Two: Place a pie crust in your baking dish. Mix a pack of frozen peaches (16 oz) with 1 tablespoon of sugar, 1 tablespoon of flour, and an optional dash of cinnamon. Place in crust, fold back pie crust edges and sprinkle a little white sugar over the top. I generally let the peaches defrost about half way. The resulting tart has a very fresh peach flavor with still firm peaches in its filling.

Three: Bake about 45 minutes (start checking at 40) at 375 degrees.

This post is participating in Sunday’s in my city. C’mon by and see what others around the globe are doing.

Wiki: Song of Sixpence

The Birds Are Coming!

Awhile back I was walking with someone who wanted to get some pictures of kitsch. What better place to select than Murphys Diggins, our “ 5-Star Adult Mobilehome Community”. Now this is important as neither of us had a clue what was happening as we noticed the sky around us becoming more and more laced with birds. But not just any birds, Turkey vultures, carrion eater’s. weee ohhhhh weeeeeee  (think Dark Shadows Theme – my mom found it when it was in reruns and became addicted, hmn wonder if I’d bought the music- I’d have more easily dropped into homework mode in later years …).

Here you can see a couple of the roofs of the double-wides and all those little black specks that you can make out are vultures. It was creepy. Very creepy. Scary creepy. Their wingspan is about 6 feet – these are large birds. My walking companion confessed that at first she thought they were following us. Every time she turned around, there would be a bunch and their numbers continued to increase as our walk wore on. Then, we started to conjecture that some member of the senior home park was deceased, but yet undiscovered. We aren’t birders and truly didn’t have a clue (uninformed would be the word). Living in the mountains you do see turkey vultures in the area if someone has hit a deer, squirrel, raccoon or whatever. You see three, maybe five max.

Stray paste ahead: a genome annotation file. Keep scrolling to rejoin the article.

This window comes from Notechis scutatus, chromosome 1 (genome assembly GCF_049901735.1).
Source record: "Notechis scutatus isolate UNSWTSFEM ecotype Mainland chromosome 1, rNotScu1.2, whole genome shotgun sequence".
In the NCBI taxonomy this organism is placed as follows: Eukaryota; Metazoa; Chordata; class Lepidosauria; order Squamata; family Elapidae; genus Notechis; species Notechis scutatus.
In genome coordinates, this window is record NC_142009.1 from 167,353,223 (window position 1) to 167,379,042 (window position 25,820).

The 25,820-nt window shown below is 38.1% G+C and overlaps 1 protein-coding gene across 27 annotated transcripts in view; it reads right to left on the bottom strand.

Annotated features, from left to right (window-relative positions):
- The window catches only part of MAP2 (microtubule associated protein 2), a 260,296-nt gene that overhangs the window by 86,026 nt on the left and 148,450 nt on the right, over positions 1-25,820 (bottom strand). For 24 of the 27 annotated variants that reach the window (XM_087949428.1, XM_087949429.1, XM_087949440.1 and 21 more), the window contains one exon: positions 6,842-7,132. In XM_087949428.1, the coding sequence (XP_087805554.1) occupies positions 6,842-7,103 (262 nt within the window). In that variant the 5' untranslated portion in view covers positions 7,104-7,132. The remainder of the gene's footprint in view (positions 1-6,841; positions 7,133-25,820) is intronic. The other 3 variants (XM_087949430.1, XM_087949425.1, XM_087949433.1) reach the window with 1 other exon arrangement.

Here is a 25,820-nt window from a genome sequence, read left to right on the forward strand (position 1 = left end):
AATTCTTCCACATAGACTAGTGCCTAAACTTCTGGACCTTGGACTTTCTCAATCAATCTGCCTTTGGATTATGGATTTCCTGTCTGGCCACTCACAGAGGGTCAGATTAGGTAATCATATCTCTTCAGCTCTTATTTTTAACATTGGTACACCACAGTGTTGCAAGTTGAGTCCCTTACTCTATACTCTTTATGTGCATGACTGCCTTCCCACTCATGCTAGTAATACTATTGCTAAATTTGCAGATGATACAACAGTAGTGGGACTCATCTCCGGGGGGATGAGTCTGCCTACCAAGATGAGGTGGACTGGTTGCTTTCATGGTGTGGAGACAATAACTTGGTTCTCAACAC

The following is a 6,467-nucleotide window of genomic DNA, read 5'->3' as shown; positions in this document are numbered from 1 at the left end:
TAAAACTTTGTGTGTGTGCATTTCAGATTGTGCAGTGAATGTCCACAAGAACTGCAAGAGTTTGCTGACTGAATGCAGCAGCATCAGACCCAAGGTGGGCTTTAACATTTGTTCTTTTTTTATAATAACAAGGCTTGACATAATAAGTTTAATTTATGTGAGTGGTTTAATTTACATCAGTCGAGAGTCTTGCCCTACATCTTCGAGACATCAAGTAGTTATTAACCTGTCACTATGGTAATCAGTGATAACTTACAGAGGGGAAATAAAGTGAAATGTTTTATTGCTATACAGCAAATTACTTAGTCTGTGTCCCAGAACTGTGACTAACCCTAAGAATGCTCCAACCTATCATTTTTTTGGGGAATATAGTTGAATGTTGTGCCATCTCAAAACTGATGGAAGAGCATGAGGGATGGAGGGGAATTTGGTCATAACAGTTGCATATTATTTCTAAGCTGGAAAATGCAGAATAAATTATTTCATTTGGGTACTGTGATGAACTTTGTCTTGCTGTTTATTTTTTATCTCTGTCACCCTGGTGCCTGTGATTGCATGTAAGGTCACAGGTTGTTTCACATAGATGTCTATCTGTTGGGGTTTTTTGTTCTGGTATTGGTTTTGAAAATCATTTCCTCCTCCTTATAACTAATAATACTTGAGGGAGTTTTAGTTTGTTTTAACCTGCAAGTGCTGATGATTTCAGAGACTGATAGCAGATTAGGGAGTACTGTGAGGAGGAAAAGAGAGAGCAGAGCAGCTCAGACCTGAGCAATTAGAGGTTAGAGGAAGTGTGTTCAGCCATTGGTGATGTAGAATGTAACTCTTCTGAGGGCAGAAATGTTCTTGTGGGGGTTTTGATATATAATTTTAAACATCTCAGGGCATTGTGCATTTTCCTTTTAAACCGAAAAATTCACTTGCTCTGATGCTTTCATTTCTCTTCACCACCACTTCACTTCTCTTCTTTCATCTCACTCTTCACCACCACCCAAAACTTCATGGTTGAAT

Being ever the curious type, I Googled turkey vultures when I returned. Turns out, turkey vultures migrate (ooohhhh). Kern River Preserve (down south, near Bakersfield California) even has a Turkey Vulture Migration Festival in September – Saturday, September 24, 2011 – so grab your cameras and join the fun! J (Hey, what can I say, it’s Bakersfield folks). They report an average of 25,000 have been counted flying over a single point of their observation path from Sept to 3rd week in October. The birds “begin to gather in large flocks in August”; large? How about monstrous? I don’t know if they were more inland than usual, as folks who’ve lived here a lot longer than I were coming out of their homes and staring up at the sky totally dumbfounded. If you find this fascinating, they start heading south by September, with their numbers reaching a crescendo at the end of September.

It resembles a hawk in the air although Kern River tells us Turkey Vultures are more closely related to storks than true vultures.

The shots from underneath showing the silver on the wingspan always remind me of the Native American Thunderbird myths. These birds, with their 6 foot wingspan, are puny compared to the reputed size of the Thunderbirds.

Appears they like to spend the night in Murphys. Perhaps we should start our own turkey vulture migration festival. I can just picture it. You see, folks like to dress up for festivals and events here: Murphys Irish Days, Mystery Dinners, Pirate themed Wine Parties, Grape Stomp.. and on the list goes. 

The antennae shot is more the “ugly” look most of us think of when we think turkey vulture – gorgeous in the air, but not even close when on the ground.

This post is participating Sundays in my City  plus the parties linked below. Click here to read a few of Thunderbird myths.